Though we are partial to an order of fries and a burger followed by a cold beer, we're also balancing things with visits to this cluster of health-conscious cafes and restaurants from Bondi Junction to Alexandria.
Though some go the whole way with strict veganism, or serve up dishes using only raw ingredients, some are just about putting forward food that is as close to its original form as possible, while pairing it with a yoga class, naturally.
Earth To Table
It wasn’t until 2012 that Earth To Table owner Julie Mitsios felt her local community was ready for a raw-food cafe. “There is a lot more interest now in raw food than previously,” she says, explaining that the approach avoids heating ingredients to above 44 degrees Celsius. “It’s about preserving the natural enzymes and vitality in food. We serve food that comes from the earth, with minimal processing.” That means the coffee on offer is cold-drip, and fermenting and dehydrating form an important part of preparing ingredients. Nut-based milks are made in-house, and everything is gluten, dairy and sugar free. Mitsios strives to enhance the natural flavours of quality produce by experimenting with textures, but is sure to keep dishes familiar – such as dehydrated pizza bases made with almond meal, or granola made with sprouted buckwheat and quinoa with pepitas, sunflower seeds, sultanas and shredded coconut.
This cosy vegetarian diner aims to enhance well-known Vietnamese-style dishes with nutrient-rich ingredients, and peppers the menu with health advice along with meal descriptions. Start with rice-paper rolls filled with quinoa, chia seeds, roasted tofu and sprouts and Perilla mint – ‘rich in anti-inflammatory virtues’ – then move on to its take on pho made with ‘anti-bacterial’ Vietnamese basil, buckwheat and kumara noodles and strips of tofu.
“We see it as a response to a global climate issue that is becoming increasingly difficult to ignore,” says Little Indi Co-Owner Rebecca Chippington of the growing interest in meat-free eating. Not only are all takeaway meals from the cafe vegetarian, but the ingredients are also sourced from growers and producers as close to Sydney as possible and who follow sustainable practices. While Chippington says people may not understand the meaning of popular terms such as ‘organic’ or ‘green’, the wholefoods trend presents an opportunity for better education. “It’s made us more aware of how important our role is [as hospitality professionals. With a growing community of people who are seriously dedicated to quality and sustainability, we feel this is a great time for us all,” she says. Buzz words aside, Little Indi’s breakfast and lunch dishes are delicious, including the beetroot, asparagus and walnut gazpacho.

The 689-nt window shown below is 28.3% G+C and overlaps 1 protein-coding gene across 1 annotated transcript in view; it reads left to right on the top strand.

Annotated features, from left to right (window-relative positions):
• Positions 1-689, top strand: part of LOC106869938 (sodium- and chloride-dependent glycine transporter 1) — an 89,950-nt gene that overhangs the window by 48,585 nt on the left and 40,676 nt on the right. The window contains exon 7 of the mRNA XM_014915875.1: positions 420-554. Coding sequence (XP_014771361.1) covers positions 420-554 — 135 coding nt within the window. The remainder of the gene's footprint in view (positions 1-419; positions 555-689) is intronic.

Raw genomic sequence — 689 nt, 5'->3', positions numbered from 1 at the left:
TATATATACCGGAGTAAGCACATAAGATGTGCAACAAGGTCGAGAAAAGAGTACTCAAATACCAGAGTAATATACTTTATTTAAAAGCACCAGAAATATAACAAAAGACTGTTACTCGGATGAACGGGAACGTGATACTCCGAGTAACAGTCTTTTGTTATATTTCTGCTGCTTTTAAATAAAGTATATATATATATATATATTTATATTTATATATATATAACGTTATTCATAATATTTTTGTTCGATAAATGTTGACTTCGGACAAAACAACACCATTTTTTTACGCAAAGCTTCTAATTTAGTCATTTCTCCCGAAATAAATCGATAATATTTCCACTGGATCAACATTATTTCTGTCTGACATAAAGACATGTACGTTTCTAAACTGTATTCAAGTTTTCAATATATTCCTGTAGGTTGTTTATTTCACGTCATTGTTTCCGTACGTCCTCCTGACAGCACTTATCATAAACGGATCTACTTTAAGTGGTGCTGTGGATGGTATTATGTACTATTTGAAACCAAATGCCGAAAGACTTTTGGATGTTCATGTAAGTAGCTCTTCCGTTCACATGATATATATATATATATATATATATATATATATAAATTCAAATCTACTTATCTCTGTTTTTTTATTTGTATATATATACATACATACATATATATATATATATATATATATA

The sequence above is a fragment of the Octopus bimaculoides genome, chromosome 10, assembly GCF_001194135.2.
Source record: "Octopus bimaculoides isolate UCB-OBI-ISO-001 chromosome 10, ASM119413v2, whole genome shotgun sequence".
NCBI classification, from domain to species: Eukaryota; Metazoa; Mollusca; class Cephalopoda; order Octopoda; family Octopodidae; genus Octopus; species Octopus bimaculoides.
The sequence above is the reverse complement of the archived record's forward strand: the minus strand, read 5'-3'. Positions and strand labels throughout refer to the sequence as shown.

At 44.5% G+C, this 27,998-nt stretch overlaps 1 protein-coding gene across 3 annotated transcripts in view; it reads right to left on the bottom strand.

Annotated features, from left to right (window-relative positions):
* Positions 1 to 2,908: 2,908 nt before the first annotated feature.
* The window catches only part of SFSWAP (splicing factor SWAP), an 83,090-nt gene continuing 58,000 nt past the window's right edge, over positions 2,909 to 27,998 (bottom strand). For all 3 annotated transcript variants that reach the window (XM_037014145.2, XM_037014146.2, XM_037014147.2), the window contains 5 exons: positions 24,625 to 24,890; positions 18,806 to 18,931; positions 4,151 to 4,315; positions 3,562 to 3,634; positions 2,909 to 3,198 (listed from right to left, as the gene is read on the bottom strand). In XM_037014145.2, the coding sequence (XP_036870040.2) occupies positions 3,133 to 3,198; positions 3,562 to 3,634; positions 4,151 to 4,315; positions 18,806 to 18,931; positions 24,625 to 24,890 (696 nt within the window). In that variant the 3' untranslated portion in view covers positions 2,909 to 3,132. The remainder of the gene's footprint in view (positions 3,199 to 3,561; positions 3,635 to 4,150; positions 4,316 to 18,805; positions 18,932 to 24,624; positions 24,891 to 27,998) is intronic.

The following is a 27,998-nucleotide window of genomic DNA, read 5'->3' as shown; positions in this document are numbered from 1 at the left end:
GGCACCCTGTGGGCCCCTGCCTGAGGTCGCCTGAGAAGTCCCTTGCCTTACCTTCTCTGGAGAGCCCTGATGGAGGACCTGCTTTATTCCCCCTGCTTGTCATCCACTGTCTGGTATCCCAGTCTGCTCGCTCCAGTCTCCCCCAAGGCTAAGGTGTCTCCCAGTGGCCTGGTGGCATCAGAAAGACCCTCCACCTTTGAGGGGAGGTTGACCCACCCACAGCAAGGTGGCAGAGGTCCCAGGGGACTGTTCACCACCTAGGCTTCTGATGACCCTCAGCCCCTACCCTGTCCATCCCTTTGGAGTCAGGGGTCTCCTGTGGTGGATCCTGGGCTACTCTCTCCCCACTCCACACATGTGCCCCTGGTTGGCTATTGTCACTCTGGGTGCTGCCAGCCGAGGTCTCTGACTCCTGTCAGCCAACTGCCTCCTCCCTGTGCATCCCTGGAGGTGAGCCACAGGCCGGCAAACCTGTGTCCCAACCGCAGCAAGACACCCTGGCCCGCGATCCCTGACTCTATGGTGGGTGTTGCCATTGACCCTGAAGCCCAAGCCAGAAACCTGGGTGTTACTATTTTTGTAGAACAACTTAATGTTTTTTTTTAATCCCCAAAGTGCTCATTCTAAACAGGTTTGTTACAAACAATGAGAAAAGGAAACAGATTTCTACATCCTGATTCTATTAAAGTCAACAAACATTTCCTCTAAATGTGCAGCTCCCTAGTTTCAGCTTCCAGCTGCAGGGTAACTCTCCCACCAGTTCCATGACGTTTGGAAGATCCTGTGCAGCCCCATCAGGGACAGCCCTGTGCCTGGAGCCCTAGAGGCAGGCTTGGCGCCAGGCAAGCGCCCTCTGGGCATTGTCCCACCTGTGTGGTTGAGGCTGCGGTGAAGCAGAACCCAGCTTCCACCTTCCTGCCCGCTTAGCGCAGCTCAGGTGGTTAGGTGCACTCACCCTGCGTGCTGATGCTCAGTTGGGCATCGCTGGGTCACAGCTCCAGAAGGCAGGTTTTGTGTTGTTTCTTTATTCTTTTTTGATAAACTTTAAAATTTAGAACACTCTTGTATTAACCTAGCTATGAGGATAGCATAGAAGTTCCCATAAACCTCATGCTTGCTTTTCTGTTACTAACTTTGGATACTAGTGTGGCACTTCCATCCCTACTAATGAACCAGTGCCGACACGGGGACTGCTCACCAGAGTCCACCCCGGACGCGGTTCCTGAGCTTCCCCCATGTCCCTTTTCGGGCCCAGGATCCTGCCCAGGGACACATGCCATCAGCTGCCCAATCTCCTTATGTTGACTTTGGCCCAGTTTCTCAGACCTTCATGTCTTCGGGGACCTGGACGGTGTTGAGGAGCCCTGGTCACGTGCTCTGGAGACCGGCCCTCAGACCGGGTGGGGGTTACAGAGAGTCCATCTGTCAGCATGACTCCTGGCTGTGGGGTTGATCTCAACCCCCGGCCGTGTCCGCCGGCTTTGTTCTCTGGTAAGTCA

Organic, seasonal produce drives the menu at this raw-food cafe, where everything is made in-house. Starting out in Newtown, the cafe then moved to a pop-up space in Enmore that’s now permanent, with offerings including raw, seven-course degustation dinners and a lunch delivery service. It has just launched a daily, raw, vegan high tea – try out wholesome treats such as grain-free scones topped with strawberry jam with chia seeds and ‘cream’ made from cashews, and cucumber ‘sandwiches’ made with dehydrated flatbread.
Egg of The Universe
The definition of wholesome food shouldn’t be confined to a particular diet, according to the director of BodyMindLife yoga studio in Rozelle where Egg of The Universe is housed. “For some, a raw vegan diet may be great, but for others it’s not. That’s why we offer raw and vegan through to vegetarian and meat dishes,” says Harry Lancaster. This range is focused on using quality ingredients in dishes that complement the particular needs of guests on any given day – from a shot of aloe vera juice and chlorophyll, to cold-smoked ocean trout with sprouted buckwheat, poached eggs and wild herbs. It also means visitors can experiment with the foods that suit them best. “We now live in a very health-conscious culture, but people are still lost as to what the best pathways to health and healthy eating are,” Lancaster says, adding that a cooking school will soon be opened alongside the cafe to extend people’s knowledge about nutrition and wholefoods. “There is definitely a demand to learn more about what we are doing here.”